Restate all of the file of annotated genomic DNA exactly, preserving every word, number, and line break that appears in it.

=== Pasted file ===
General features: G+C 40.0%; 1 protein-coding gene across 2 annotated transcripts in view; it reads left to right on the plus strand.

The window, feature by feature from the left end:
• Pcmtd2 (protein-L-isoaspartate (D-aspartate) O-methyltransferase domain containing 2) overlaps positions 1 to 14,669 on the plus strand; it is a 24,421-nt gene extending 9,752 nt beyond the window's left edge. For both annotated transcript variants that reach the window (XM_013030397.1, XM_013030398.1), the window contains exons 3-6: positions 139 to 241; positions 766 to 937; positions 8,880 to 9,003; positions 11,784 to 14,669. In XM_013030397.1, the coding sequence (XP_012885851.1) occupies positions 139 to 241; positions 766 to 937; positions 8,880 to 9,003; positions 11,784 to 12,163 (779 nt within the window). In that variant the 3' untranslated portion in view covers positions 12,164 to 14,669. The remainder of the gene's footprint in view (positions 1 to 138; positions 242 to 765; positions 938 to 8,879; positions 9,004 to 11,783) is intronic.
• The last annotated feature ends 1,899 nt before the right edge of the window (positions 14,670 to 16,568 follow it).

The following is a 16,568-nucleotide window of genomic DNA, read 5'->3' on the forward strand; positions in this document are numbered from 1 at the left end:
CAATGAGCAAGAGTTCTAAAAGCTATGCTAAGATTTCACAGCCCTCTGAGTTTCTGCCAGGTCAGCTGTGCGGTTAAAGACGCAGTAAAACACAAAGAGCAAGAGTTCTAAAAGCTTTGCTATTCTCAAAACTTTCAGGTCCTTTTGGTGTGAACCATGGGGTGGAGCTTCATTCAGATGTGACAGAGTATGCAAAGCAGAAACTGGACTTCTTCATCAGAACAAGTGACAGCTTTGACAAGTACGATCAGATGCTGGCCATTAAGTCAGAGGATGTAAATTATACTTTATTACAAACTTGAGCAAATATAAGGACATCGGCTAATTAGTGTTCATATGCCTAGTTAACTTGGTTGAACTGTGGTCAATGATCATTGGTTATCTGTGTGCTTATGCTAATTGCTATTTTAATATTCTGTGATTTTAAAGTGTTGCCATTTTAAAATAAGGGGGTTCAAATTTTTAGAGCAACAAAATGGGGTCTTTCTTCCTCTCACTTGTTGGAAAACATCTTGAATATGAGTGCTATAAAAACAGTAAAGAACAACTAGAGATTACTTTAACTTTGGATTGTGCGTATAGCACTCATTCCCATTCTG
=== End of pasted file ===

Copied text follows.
General features: G+C 40.0%; 1 protein-coding gene across 2 annotated transcripts in view; it reads left to right on the plus strand.

The window, feature by feature from the left end:
• Pcmtd2 (protein-L-isoaspartate (D-aspartate) O-methyltransferase domain containing 2) overlaps positions 1 to 14,669 on the plus strand; it is a 24,421-nt gene extending 9,752 nt beyond the window's left edge. For both annotated transcript variants that reach the window (XM_013030397.1, XM_013030398.1), the window contains exons 3-6: positions 139 to 241; positions 766 to 937; positions 8,880 to 9,003; positions 11,784 to 14,669. In XM_013030397.1, the coding sequence (XP_012885851.1) occupies positions 139 to 241; positions 766 to 937; positions 8,880 to 9,003; positions 11,784 to 12,163 (779 nt within the window). In that variant the 3' untranslated portion in view covers positions 12,164 to 14,669. The remainder of the gene's footprint in view (positions 1 to 138; positions 242 to 765; positions 938 to 8,879; positions 9,004 to 11,783) is intronic.
• The last annotated feature ends 1,899 nt before the right edge of the window (positions 14,670 to 16,568 follow it).

The following is a 16,568-nucleotide window of genomic DNA, read 5'->3' on the forward strand; positions in this document are numbered from 1 at the left end:
CAATGAGCAAGAGTTCTAAAAGCTATGCTAAGATTTCACAGCCCTCTGAGTTTCTGCCAGGTCAGCTGTGCGGTTAAAGACGCAGTAAAACACAAAGAGCAAGAGTTCTAAAAGCTTTGCTATTCTCAAAACTTTCAGGTCCTTTTGGTGTGAACCATGGGGTGGAGCTTCATTCAGATGTGACAGAGTATGCAAAGCAGAAACTGGACTTCTTCATCAGAACAAGTGACAGCTTTGACAAGTACGATCAGATGCTGGCCATTAAGTCAGAGGATGTAAATTATACTTTATTACAAACTTGAGCAAATATAAGGACATCGGCTAATTAGTGTTCATATGCCTAGTTAACTTGGTTGAACTGTGGTCAATGATCATTGGTTATCTGTGTGCTTATGCTAATTGCTATTTTAATATTCTGTGATTTTAAAGTGTTGCCATTTTAAAATAAGGGGGTTCAAATTTTTAGAGCAACAAAATGGGGTCTTTCTTCCTCTCACTTGTTGGAAAACATCTTGAATATGAGTGCTATAAAAACAGTAAAGAACAACTAGAGATTACTTTAACTTTGGATTGTGCGTATAGCACTCATTCCCATTCTG